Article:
St. Croix 2004 Debrief

By Juliana L’Heureux

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There are rumblings in the Calais area of Maine about the low numbers who showed up for the St. Croix 2004 celebrations. In case you didn't notice, Maine and Canada's French-Canadian heritage celebrated an historic 400 year milestone on June 25-July 4th in Calais-St. Stephen, New Brunswick. Apparently, the anticipated numbers of people just didn't materialize. Although rain contributed to some dampening of celebration spirits, the low attendance cannot be blamed entirely on the weather.

For six plus years an international committee worked to develop a program intended to attract hundreds of thousands of visitors to the eastern areas of Maine and the Canadian Maritimes to celebrate the French settlement on tiny St. Croix Island.

Unfortunately, most history books tend to overlook the settlement on St. Croix Island, which survived for a few months in 1604-05, founded by the French explorer Samuel de Champlain and the business entrepreneur Sieur de Monts. Although it was nixed by severe winter weather, the French had high expectations for the colony and even sent pre-fabricated houses with the settlers to build a community.

Canadians recognize St. Croix Island as their first colony. New Brunswick, Canada's representative to the Canadian Parliament, Gregory Thompson, 56, says, "St. Croix Island is like our Canadian Plymouth Rock".

Yet, a time traveler who jumps ahead to the year 2020, in Plymouth, Massachusetts, would probably witness a terrific party.

Celebrating the 400th anniversary of the 1620 Pilgrims landing at Plymouth Rock, in Massachusetts, will be an event to remember. There will probably be live media coverage of the future celebrations, international news coverage and re-enactments held throughout the world of the Pilgrims meeting with the local Native Americans in Massachusetts.

"We cannot help wondering what happened to the huge celebration we thought was scheduled in Calais-St. Stephen?," says Ferguson Calder, editor of the weekly newspaper "Calais Advertiser". "I served on the Calais City Council when the projections were given to us about the area being flooded with people for the St. Croix anniversary. But the events didn't meet the hype," he said in a telephone interview.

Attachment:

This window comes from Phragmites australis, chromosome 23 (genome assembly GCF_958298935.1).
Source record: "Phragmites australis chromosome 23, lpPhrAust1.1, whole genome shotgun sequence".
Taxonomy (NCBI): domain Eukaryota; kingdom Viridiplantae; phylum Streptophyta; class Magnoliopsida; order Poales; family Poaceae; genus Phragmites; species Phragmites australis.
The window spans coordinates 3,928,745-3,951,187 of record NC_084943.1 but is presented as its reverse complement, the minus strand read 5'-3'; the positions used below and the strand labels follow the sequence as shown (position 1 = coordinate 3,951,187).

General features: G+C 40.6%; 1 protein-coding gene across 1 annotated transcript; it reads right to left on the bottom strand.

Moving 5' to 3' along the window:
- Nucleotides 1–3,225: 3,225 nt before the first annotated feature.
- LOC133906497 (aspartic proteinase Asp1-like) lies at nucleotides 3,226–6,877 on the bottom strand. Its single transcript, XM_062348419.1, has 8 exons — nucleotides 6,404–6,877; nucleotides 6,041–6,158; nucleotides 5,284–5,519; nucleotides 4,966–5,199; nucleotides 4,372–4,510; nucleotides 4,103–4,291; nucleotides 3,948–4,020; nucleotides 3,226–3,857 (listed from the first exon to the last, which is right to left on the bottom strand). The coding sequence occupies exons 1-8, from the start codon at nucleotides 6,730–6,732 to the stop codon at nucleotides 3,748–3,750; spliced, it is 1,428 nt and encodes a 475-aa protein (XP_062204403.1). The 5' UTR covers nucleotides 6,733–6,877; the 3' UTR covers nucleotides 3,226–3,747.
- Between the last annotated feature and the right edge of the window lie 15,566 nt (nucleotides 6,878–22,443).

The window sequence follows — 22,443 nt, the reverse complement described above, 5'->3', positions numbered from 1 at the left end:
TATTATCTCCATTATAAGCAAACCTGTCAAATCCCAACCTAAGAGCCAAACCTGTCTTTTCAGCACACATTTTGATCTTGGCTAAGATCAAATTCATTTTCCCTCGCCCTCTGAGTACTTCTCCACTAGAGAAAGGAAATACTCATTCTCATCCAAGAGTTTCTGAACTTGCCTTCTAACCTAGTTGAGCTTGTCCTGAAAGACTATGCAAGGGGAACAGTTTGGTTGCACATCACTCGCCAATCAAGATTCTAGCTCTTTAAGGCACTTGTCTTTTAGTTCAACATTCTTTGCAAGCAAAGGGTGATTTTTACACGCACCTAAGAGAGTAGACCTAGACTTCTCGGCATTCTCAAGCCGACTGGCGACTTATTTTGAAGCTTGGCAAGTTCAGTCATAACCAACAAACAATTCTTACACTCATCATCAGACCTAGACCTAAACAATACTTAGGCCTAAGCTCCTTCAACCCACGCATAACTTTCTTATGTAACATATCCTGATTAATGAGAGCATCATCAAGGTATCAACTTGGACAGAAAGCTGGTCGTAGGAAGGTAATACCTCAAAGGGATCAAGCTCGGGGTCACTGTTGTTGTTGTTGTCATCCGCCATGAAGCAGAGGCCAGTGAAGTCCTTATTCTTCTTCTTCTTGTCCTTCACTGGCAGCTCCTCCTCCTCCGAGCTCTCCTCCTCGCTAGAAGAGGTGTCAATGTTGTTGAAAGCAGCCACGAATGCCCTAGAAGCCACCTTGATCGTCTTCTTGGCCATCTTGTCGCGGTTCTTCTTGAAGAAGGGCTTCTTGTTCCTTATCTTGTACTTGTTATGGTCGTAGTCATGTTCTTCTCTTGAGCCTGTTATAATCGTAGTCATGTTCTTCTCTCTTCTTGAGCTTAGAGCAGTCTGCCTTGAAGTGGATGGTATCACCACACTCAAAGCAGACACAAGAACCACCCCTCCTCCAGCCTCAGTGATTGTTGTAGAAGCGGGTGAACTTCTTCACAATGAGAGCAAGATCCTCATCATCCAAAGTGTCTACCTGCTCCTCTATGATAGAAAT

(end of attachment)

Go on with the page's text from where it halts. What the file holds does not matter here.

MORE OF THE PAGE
Particularly worrisome is the future of the newly opened Downeast Heritage Center museum and Red Beach International Park off Route 1. "If projected numbers of people were so far off for the anniversary celebrations, then we're wondering what will happen to the expected numbers of visitors to the Downeast Heritage Center and park?," asks Ferguson.

Ferguson wants to see more information for the public to learn about the Calais-St. Stephen areas.

Better publicity and visible signs explaining the area exhibits would introduce visitors to historic sites, especially the Downeast Heritage Center in downtown Calais.

In fact, the Downeast Heritage Center is worth a trip to Calais. An exhibit on Maine's fishing culture and the now closed sardine manufacturing plants are on the first floor. Native American exhibits depicting the culture of the Passamoquoddy Tribes at the time when St. Croix Island was settled in 1604 are displayed on the lower floor. St. Croix Island and French history is displayed on the museum's third floor, including a short interview with a talking exhibit of Sieur de Monts, the founder of the first failed French colony. A walking path and park adjacent to the St. Croix River is visible from all the magnificent windows in the Downeast Heritage Center. Although the 2004 French celebrations are past, the colonial history of the area is nicely displayed. In other words, it's not too late to increase the numbers of Franco-American tourists to beautiful Downeast Maine.

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Copyright 2004, Juliana L'Heureux